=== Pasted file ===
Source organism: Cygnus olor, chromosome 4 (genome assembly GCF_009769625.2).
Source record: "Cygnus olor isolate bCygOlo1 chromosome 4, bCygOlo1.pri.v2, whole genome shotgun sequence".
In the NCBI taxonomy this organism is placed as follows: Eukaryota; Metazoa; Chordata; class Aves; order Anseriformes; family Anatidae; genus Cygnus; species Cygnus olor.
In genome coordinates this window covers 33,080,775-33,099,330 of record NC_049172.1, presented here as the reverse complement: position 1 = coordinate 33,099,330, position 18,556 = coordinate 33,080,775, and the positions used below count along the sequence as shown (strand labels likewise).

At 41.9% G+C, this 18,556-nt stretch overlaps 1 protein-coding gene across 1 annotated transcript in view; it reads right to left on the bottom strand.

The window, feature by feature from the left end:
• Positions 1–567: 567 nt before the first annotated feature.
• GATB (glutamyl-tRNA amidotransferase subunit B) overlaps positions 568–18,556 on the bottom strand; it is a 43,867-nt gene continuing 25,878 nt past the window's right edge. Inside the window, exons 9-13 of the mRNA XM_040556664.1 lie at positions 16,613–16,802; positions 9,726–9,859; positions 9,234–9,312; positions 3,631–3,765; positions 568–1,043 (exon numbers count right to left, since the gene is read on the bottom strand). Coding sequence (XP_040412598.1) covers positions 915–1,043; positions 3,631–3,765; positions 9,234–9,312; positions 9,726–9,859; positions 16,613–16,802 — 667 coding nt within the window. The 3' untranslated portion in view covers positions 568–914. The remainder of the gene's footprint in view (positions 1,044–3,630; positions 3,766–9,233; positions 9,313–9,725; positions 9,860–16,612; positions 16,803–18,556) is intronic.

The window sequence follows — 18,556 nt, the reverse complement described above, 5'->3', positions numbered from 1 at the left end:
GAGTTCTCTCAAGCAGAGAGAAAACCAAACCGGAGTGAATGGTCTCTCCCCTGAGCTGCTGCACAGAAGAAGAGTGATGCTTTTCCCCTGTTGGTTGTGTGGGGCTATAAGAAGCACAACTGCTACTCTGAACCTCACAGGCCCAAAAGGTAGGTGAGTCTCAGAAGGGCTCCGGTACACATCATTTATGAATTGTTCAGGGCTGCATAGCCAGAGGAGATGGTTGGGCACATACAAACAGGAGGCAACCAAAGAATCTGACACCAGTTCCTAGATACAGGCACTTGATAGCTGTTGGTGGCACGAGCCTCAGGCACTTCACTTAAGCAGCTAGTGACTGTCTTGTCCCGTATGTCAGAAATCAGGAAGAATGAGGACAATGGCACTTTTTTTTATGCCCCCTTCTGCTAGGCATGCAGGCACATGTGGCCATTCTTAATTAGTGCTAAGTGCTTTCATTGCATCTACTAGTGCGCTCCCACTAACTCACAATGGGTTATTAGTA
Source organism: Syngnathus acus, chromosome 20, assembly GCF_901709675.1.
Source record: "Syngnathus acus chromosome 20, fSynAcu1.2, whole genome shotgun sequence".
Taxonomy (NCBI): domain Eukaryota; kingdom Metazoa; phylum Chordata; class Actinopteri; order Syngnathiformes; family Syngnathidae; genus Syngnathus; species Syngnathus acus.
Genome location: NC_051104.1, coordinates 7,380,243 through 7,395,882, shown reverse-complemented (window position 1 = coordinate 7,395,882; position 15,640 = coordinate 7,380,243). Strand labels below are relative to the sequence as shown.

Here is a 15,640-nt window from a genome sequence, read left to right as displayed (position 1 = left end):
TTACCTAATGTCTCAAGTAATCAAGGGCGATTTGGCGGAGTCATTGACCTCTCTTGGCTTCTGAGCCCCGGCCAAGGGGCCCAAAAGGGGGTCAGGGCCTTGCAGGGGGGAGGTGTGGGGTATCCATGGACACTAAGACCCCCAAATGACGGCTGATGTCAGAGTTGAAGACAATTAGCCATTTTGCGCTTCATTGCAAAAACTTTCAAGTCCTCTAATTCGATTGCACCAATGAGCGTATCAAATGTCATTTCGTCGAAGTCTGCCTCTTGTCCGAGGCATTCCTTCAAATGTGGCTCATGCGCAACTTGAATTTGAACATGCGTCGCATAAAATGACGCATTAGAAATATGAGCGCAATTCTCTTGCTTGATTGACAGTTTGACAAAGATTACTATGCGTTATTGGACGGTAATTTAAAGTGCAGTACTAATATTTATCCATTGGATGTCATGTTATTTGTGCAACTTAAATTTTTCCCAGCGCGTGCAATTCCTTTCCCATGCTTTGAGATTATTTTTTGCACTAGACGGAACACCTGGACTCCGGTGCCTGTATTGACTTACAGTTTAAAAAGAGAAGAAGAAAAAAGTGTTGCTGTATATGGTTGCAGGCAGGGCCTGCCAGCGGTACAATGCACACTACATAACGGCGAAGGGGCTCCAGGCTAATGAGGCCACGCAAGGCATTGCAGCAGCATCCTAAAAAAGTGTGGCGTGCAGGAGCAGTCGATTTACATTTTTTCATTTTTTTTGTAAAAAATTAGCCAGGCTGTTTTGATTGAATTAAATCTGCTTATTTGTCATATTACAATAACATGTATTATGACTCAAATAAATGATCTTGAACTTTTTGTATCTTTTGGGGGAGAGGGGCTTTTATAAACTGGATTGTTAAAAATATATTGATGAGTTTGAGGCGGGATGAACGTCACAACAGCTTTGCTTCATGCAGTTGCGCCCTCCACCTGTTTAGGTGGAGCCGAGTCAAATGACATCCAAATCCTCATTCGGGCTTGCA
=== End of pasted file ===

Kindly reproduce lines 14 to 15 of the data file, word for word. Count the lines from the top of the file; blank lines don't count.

Genome location: NC_051104.1, coordinates 7,380,243 through 7,395,882, shown reverse-complemented (window position 1 = coordinate 7,395,882; position 15,640 = coordinate 7,380,243). Strand labels below are relative to the sequence as shown.

Here is a 15,640-nt window from a genome sequence, read left to right as displayed (position 1 = left end):